This is an article I ran across some months ago, about the purported STEM crisis. STEM stands for Science, technology, engineering, and math. The STEM crisis is that we in the US (or in India, or in a number of countries that are worried about the same thing) don't have enough scientists and engineers to fill current and future positions and thus advance our economy with a basis in science and innovation. The article points out pretty clearly that this supposed crisis, this lack of qualified STEM workers, is an absolute myth. By no measure, in no area, is the US short of scientists and engineers. In fact the contrary is true; we produce many more of these workers in our universities than there are available positions to absorb them.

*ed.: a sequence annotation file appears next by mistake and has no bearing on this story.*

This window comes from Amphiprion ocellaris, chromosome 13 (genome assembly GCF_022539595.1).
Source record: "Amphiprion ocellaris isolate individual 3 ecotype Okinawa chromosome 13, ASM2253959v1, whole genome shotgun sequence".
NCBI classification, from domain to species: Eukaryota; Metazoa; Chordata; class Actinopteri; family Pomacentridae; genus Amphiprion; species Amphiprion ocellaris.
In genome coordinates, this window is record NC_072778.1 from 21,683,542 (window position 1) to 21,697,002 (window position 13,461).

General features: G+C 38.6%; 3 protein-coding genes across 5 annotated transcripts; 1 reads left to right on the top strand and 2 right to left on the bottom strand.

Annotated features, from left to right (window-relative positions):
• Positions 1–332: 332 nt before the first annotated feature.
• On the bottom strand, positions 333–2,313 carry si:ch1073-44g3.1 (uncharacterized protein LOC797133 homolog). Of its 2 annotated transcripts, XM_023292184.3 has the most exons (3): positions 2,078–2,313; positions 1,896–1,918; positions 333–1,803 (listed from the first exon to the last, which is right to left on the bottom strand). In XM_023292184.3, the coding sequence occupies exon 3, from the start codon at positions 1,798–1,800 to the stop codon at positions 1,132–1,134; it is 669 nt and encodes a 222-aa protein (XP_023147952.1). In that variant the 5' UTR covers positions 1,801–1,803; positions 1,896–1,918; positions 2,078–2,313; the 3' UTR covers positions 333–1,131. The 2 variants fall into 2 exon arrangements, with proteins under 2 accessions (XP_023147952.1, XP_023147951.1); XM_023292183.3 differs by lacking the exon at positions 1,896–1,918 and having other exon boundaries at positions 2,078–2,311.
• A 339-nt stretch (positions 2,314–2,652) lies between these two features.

The article's takeaway is that those perpetuating this myth are science and engineering companies, whom it behooves to have a large pool of unemployed engineers so as to keep wages lower, and certain elements in the national government, who want the prestige for our country of having so many technology workers. The only area in which there truly might be said to be a shortage of STEM is in the general public, who would benefit by having a more firm grounding in the principles and logic of science, math, technology, and engineering, in order to inform their own lives and their own (non-STEM) work. This would best be achieved by increasing funding and teaching of STEM in grammar schools and high schools and perhaps adult education and informal education programs. But according to the article, we do not need more funding to universities for STEM.